No Straight Roads Review
I love when developers switch up the norms of typical rhythm games and combine them with elements of a different genre, like The Metronomicon or Crypt of the NecroDancer. So you can imagine I was excited to hear about a new action-oriented title that would take the idea of beat matching and pair it with a satisfying ‘smash everything’ gameplay loop. And I’m happy to say, with Metronomik’s release of No Straight Roads, I experienced the zany adventure of Mayday and Zuke all the while listening to some great music and taking in the visually gorgeous art style. Though, it did come with some minor frustrations along the way.
No Straight Roads follows Bunk Bed Junction, an indie rock band consisting of Mayday, the energetic guitarist, and Zuke, the zen drummer. They’re on a quest to bring back rock in a world full of EDM. NSR, the record label, holds the Lights Up Audition every year in search of new talent that can power up the Qwasa. That’s the energy source that provides Vinyl City with the power of music. After failing to pass the audition, (despite a raving response from the audience) a sudden blackout overtakes their district. The two then find out that the backup energy that should have been used for the city is now being monopolized by the NSR to use for their own elites. Enraged by this discovery, Mayday and Zuke set out to defeat the ruling EDM artist of each district, hijacking their concerts, and reigniting the flames of rock and roll.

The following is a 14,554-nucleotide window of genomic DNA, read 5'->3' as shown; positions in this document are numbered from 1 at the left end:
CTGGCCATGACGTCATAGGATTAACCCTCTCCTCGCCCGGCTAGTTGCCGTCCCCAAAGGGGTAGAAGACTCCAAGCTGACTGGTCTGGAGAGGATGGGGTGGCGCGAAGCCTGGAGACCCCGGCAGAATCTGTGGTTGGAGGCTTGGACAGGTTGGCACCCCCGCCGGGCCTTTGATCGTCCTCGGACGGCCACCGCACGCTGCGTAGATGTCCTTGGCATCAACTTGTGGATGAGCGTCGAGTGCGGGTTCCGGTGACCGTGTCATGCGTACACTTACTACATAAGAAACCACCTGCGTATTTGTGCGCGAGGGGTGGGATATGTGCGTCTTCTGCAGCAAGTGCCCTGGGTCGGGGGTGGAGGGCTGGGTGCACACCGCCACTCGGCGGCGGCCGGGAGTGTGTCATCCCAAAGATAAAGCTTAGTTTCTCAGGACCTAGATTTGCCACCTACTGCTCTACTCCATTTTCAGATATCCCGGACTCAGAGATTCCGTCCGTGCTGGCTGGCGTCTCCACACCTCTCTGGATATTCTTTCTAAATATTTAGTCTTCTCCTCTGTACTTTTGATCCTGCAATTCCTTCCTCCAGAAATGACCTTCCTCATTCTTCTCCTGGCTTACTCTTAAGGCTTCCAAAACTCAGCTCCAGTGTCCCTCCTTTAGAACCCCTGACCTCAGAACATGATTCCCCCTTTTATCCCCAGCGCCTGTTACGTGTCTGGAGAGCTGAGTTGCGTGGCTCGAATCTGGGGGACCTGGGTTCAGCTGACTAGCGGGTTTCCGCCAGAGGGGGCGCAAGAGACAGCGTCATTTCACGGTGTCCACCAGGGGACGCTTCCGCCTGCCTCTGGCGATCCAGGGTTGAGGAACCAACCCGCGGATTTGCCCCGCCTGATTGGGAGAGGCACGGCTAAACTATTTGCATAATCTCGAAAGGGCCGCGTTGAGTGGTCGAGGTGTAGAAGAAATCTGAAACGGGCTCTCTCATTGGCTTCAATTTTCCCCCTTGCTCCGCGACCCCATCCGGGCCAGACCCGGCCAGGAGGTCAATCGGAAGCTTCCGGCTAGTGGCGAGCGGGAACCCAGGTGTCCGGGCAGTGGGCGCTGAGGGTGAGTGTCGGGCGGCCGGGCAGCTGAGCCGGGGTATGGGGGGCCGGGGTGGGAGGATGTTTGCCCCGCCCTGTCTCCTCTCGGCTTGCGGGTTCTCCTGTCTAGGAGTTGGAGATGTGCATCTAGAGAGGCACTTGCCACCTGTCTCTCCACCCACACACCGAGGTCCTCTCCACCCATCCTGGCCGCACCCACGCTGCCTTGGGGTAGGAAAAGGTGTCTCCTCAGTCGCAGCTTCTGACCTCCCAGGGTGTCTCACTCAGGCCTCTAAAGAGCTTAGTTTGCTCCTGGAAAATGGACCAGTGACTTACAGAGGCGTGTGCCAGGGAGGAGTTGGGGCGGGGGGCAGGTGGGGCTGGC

You can play through the story solo, taking control over both Mayday and Zuke and swapping between the two with a button press. But, if you rather, you can play with a friend via co-op mode. The controls are incredibly easy to pick up, and playing as either character is a ton of fun. Mainly because they feel and act so differently from each other. Mayday is an absolute steamroller with her guitar, bashing enemies down with strong attacks. While Zuke is about speed and combo-ing his strikes. At surface level, No Straight Roads looks and feels like a pretty standard action game. You’ve got your basic attack, roll and dodge buttons, and then an additional rock out button that can activate switches, open doors, and transform objects in the environment. The rock out attack can be upgraded via your band’s headquarters in the sewers to further unlock more areas and increase the power on the transformed objects.
Today’s Music Ain’t Got the Same Soul